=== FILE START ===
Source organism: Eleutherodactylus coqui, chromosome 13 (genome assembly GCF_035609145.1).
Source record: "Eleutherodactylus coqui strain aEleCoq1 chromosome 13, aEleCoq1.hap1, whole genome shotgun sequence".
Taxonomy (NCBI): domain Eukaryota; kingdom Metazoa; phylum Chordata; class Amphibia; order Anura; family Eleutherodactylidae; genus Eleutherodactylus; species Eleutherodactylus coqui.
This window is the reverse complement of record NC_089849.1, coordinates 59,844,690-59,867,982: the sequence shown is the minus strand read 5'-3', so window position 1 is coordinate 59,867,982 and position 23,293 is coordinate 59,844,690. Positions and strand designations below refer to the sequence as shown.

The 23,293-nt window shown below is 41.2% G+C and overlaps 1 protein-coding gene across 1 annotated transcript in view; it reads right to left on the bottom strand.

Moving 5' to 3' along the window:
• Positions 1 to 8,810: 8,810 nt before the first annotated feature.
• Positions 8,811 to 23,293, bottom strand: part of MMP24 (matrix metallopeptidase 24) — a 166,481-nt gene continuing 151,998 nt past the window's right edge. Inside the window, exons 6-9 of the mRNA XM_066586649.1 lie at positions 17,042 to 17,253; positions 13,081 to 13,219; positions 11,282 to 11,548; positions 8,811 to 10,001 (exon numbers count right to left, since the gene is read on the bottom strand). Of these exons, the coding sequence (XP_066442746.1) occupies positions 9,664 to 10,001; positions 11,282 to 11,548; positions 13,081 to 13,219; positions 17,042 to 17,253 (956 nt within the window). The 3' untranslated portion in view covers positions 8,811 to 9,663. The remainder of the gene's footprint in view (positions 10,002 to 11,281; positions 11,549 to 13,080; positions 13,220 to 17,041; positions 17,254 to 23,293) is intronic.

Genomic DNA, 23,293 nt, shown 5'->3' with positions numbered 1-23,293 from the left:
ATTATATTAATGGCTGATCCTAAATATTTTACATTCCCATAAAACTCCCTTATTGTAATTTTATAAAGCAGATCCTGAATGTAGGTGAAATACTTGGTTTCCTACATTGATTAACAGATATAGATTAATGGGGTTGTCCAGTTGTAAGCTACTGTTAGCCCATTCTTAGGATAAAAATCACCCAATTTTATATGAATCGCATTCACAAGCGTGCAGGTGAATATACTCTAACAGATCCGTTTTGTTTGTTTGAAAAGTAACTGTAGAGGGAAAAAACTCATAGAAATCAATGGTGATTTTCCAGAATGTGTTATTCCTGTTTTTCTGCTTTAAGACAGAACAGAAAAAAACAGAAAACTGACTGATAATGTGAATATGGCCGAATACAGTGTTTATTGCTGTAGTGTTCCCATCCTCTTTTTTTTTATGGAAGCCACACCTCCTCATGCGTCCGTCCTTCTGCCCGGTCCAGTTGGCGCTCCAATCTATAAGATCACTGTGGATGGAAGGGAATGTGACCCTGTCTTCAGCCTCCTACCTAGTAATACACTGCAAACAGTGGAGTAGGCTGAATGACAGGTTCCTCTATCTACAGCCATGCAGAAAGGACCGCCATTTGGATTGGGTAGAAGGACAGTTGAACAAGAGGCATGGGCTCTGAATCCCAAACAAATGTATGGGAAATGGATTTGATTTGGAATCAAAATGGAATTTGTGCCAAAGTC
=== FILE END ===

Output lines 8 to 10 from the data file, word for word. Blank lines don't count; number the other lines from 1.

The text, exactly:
• Positions 8,811 to 23,293, bottom strand: part of MMP24 (matrix metallopeptidase 24) — a 166,481-nt gene continuing 151,998 nt past the window's right edge. Inside the window, exons 6-9 of the mRNA XM_066586649.1 lie at positions 17,042 to 17,253; positions 13,081 to 13,219; positions 11,282 to 11,548; positions 8,811 to 10,001 (exon numbers count right to left, since the gene is read on the bottom strand). Of these exons, the coding sequence (XP_066442746.1) occupies positions 9,664 to 10,001; positions 11,282 to 11,548; positions 13,081 to 13,219; positions 17,042 to 17,253 (956 nt within the window). The 3' untranslated portion in view covers positions 8,811 to 9,663. The remainder of the gene's footprint in view (positions 10,002 to 11,281; positions 11,549 to 13,080; positions 13,220 to 17,041; positions 17,254 to 23,293) is intronic.

Genomic DNA, 23,293 nt, shown 5'->3' with positions numbered 1-23,293 from the left:
ATTATATTAATGGCTGATCCTAAATATTTTACATTCCCATAAAACTCCCTTATTGTAATTTTATAAAGCAGATCCTGAATGTAGGTGAAATACTTGGTTTCCTACATTGATTAACAGATATAGATTAATGGGGTTGTCCAGTTGTAAGCTACTGTTAGCCCATTCTTAGGATAAAAATCACCCAATTTTATATGAATCGCATTCACAAGCGTGCAGGTGAATATACTCTAACAGATCCGTTTTGTTTGTTTGAAAAGTAACTGTAGAGGGAAAAAACTCATAGAAATCAATGGTGATTTTCCAGAATGTGTTATTCCTGTTTTTCTGCTTTAAGACAGAACAGAAAAAAACAGAAAACTGACTGATAATGTGAATATGGCCGAATACAGTGTTTATTGCTGTAGTGTTCCCATCCTCTTTTTTTTTATGGAAGCCACACCTCCTCATGCGTCCGTCCTTCTGCCCGGTCCAGTTGGCGCTCCAATCTATAAGATCACTGTGGATGGAAGGGAATGTGACCCTGTCTTCAGCCTCCTACCTAGTAATACACTGCAAACAGTGGAGTAGGCTGAATGACAGGTTCCTCTATCTACAGCCATGCAGAAAGGACCGCCATTTGGATTGGGTAGAAGGACAGTTGAACAAGAGGCATGGGCTCTGAATCCCAAACAAATGTATGGGAAATGGATTTGATTTGGAATCAAAATGGAATTTGTGCCAAAGTC